(This article is a first of a three-part series)
Like education, the mass media has historically been used to support the status quo and power structures whilst pretending to do the opposite. Like education, the mass media undermines our existence as unique human beings, and instructs that we are deprived, deficient and homogenous. While ‘entertaining’ us with traditional ‘schooling’ — it urges us to simply consume, not question. It thus reinforces institutional dependency on so-called professionals and experts, while simultaneously devaluing our creative and analytical potential.
Indeed, the parallels between the mass media and education are striking. It is becoming increasingly clear that the mass media educates — for many people, it is a far greater source of information on the world than textbooks or academics. Specific tools (curriculum, teachers, and examinations) are used to convey messages (about progress and development, in particular) to a large audience. Moreover, both the education system and the mass media view human beings as ‘masses’, faceless, nameless, context-less units, who need information to save them from their own ignorance. With so many similarities, it is clear that probing into the impact of the mass media can strengthen our understanding of the education system as well.
In other words, what we ‘know’ about the world is largely a function of what we are told: the often sensationalistic and superficial analysis we get from this monopolised media. The few large conglomerates who own most of the world’s media succeed in diverting public attention away from key issues, root causes, systemic factors, our roles and responsibilities — indeed, everything that is critical for nurturing a democratic society. All over the world, the middle class is kept busy with soap operas, music videos, game shows, news, and sports. By locking us in the passive role of listeners, education and the media almost guarantees our quiet acceptance of someone else’s knowledge and analysis. We are muted zombies, ever watching, never acting. People do not reflect on why or how their families, communities, and societies are facing life-threatening crises and what they can do about them. Progressive life is thus neglected. This may help to explain why allegations of match-fixing on the Pakistan cricket team generated far more attention and action than our extreme societal issues.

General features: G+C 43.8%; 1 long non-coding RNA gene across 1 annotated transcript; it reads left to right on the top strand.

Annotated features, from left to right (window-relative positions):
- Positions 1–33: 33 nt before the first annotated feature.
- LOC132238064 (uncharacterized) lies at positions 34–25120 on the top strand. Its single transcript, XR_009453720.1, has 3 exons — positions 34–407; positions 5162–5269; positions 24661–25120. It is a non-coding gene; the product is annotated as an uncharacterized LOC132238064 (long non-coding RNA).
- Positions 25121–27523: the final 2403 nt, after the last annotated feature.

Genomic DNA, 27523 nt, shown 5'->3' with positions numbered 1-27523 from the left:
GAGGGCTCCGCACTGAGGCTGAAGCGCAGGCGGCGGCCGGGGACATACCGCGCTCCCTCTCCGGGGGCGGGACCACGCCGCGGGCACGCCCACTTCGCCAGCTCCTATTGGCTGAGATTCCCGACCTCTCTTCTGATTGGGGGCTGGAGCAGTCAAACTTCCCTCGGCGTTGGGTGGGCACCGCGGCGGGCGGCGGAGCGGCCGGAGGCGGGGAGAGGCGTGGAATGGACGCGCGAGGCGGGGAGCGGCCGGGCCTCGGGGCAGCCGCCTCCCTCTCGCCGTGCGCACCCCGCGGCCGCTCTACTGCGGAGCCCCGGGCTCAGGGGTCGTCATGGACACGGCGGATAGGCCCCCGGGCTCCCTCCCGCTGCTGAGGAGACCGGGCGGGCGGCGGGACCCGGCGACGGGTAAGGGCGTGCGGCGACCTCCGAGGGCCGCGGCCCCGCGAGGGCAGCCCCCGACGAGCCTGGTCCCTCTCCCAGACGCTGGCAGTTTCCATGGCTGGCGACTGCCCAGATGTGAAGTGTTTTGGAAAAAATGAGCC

This disinterest in our own lives is further exacerbated by education and the media’s promotion of authority through specialists. Experts are propped up time and again to show that we, the viewer-consumers, are incapable of understanding the world, our localities, even our families, without their professional guidance. In the face of their authority, we become silent and obedient. Indeed, the process of ‘information-dissemination’ by experts leaves us feeling isolated and weak, incapable of doing anything to stop and change the massive machines of government and business. We say to ourselves: “What can I do? I’m only one person. It’s for the scientists to fix, for the government to decide. I have no power in this system.” Perhaps nowhere else has this been more visible than in Sialkot where worse than the perpetrators were those who stood alongside and watched and filmed the barbaric act of two brothers being beaten to death.
Exactly like schooling: if one dares to raise a critical question, they are quickly labelled either anti-national or unpatriotic. This false sense of ‘objective’ analysis in education and media is one of the greatest threats to independent thinking and living. It allows the mass media to complement the indoctrination we received in education, to constantly submit to the experts’ version of the truth.
Published in The Express Tribune, October 12th, 2010.